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The Concorde Agreement

AFTER two years of negotiation the Formula 1 teams and Bernie Ecclestone have finally managed to settle all their differences and have agreed a new Concorde Agreement which will run for the next 10 years. There have been around 35 different drafts of the Concorde Agreement but the one agreed appears to be perfect for everyone except for Sauber. According to team bosses it addresses all the outstanding problems and guarantees the long-term stability of the sport. It is a big step forward for Bernie Ecclestone as he plans to float Formula 1 Holdings and we believe that part of the deal is Ecclestone's pledge that he will float his company. The major problem now is getting clearance for a deal from the European Commission.

The new Concorde Agreement was signed on Friday evening at the Automobile Club de Monaco in the presence of His Serene Highness Prince Albert of Monaco. Ecclestone, Ron Dennis (McLaren), Frank Williams, David Richards (Benetton), Eddie Jordan (Jordan), Alain Prost (Prost), Tom Walkinshaw (Arrows), Jackie Stewart (Stewart), Craig Pollock (Tyrrell/British American Racing) and Gabriele Rumi (Minardi) all signed the agreement on Friday, and on Saturday morning the signatures of Max Mosley (FIA) and Luca di Montezemolo (Ferrari) were added.

According to Ecclestone and Sauber, the Swiss team did not sign because of a problem with paperwork. This is not a very credible explanation as Sauber has been refusing to sign for several weeks and any necessary paperwork could easily have been produced in this period.

The recent weeks have seen a lot of negotiation over the terms of the new deal and it is possible that Sauber does not agree with some of the clauses. We hear that teams have been asked to cancel the 1997-2001 Concorde Agreement but that some have asked for extra money to agree to that. We believe that Ferrari is going to get extra money and that this has upset a lot of team owners although most have had to accept political reality and sign.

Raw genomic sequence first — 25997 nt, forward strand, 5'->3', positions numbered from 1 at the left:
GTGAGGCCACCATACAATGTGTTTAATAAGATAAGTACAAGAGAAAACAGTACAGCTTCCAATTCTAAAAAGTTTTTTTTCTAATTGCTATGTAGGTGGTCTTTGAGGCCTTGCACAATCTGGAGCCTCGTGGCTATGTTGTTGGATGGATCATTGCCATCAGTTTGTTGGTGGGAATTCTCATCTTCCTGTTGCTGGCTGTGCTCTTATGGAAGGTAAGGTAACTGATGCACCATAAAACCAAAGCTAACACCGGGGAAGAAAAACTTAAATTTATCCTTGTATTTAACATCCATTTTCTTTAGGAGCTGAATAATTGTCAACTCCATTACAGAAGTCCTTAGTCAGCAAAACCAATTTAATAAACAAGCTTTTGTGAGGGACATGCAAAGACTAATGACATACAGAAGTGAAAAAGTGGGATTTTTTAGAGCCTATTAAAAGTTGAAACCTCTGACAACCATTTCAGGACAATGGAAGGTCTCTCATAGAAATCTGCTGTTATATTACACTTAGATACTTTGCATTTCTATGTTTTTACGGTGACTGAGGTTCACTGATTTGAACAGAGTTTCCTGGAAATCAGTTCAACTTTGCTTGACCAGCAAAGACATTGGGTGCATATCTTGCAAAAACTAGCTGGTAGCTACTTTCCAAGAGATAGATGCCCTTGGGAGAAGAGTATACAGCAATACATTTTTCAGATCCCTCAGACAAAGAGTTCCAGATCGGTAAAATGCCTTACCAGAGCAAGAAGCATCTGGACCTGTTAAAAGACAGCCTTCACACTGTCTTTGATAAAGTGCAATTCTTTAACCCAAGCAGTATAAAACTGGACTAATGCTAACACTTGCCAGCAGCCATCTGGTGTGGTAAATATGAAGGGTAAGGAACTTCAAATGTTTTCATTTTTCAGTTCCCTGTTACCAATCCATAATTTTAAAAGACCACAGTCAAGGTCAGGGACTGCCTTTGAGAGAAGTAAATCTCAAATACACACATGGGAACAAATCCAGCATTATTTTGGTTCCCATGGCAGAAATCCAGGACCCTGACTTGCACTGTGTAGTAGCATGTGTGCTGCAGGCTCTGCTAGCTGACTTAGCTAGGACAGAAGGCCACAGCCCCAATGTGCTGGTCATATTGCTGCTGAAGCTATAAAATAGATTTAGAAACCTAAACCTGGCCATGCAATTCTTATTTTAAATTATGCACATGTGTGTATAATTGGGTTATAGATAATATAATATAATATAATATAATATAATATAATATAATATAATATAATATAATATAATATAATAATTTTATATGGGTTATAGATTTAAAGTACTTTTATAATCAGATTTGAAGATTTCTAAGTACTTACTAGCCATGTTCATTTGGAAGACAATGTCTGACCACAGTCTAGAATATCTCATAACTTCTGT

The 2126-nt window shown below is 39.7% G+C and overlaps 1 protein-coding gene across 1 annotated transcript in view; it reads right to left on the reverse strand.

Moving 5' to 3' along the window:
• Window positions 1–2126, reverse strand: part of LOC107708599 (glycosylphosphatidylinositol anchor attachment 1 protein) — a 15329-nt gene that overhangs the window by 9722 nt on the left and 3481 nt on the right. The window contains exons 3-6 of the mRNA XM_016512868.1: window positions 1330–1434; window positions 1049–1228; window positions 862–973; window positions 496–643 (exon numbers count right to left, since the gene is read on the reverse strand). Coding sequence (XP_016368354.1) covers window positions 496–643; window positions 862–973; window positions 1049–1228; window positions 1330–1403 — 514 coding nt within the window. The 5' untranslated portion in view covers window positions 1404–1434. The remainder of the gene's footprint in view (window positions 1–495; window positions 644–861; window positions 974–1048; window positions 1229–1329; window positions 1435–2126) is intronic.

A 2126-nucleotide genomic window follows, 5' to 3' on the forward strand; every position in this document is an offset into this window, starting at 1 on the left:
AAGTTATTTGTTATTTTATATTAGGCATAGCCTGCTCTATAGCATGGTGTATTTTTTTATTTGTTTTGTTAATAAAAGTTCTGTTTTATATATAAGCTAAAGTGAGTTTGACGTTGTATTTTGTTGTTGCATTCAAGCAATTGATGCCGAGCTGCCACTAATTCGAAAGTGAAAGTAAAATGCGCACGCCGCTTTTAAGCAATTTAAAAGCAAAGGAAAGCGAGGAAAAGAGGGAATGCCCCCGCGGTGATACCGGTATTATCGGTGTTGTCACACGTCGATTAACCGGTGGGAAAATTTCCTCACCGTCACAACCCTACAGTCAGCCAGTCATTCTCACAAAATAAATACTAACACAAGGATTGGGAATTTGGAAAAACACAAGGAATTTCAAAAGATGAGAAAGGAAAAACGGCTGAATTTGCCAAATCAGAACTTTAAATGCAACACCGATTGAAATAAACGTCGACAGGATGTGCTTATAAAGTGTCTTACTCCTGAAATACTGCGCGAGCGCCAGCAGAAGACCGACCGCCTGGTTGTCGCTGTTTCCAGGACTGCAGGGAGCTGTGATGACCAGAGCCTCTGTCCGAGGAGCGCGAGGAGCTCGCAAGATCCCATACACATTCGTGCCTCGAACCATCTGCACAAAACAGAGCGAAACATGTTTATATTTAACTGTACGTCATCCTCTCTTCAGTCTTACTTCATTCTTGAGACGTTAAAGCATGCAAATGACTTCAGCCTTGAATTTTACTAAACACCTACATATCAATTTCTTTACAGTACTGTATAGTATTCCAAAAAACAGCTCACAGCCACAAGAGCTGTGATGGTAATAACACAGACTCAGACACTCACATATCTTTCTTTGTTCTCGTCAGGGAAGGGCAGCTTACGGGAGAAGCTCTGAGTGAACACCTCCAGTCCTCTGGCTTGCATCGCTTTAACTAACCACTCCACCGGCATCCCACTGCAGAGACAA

The attitude of Sauber is incomprehensible and as a result there have been a lot of rumors and speculation in the paddock. One or two of the stories circulating appear to have been deliberately planted to stir up trouble.

Peter Sauber has always been the most sensible and least controversial of all the team bosses and he will not be happy that Ferrari gets extra money. One story we did hear in Monaco was that the extra cash going to Ferrari is actually going to come out of the money which had been destined for some of the other teams.

Others stories suggest that Sauber has asked for an extra $5m a year in exchange for his signature but that this proposal was rejected by Ecclestone.

There was another, more complicated, theory suggesting that it is not Peter Sauber who is causing the trouble but his commercial director Fritz Kaiser, who owns 10% of the shares in Sauber's holding company and was responsible for doing the important sponsorship deals with Red Bull and with Petronas.

There is no doubt that Kaiser is ambitious and there were suggestions in the paddock that he is in the process of building up an alliance of teams against Ecclestone with the aim of stopping the flotation and forcing Ecclestone to give the teams a better deal. Kaiser did surprise team owners recently by circulating a confidential document about the problems between Bernie Ecclestone and the Competition Directorate of the European Commission.

Taking on Ecclestone would be a brave move for anyone given the fact that 10 of the 11 teams have signed the Concorde Agreement. Bernie's failure to get Sauber's signature will probably not have much of an effect on the world of investment banking as Sauber is really not a very important team. It could be, therefore, that Sauber's apparently nonsensical rebellion is nothing of the sort and that Sauber is working with Ecclestone to keep the Concorde Agreement question open until the problems with the European Commission have been sorted out... If the Commission forces change on Ecclestone he does not really want to be bound by agreements made before he knows what will happen.

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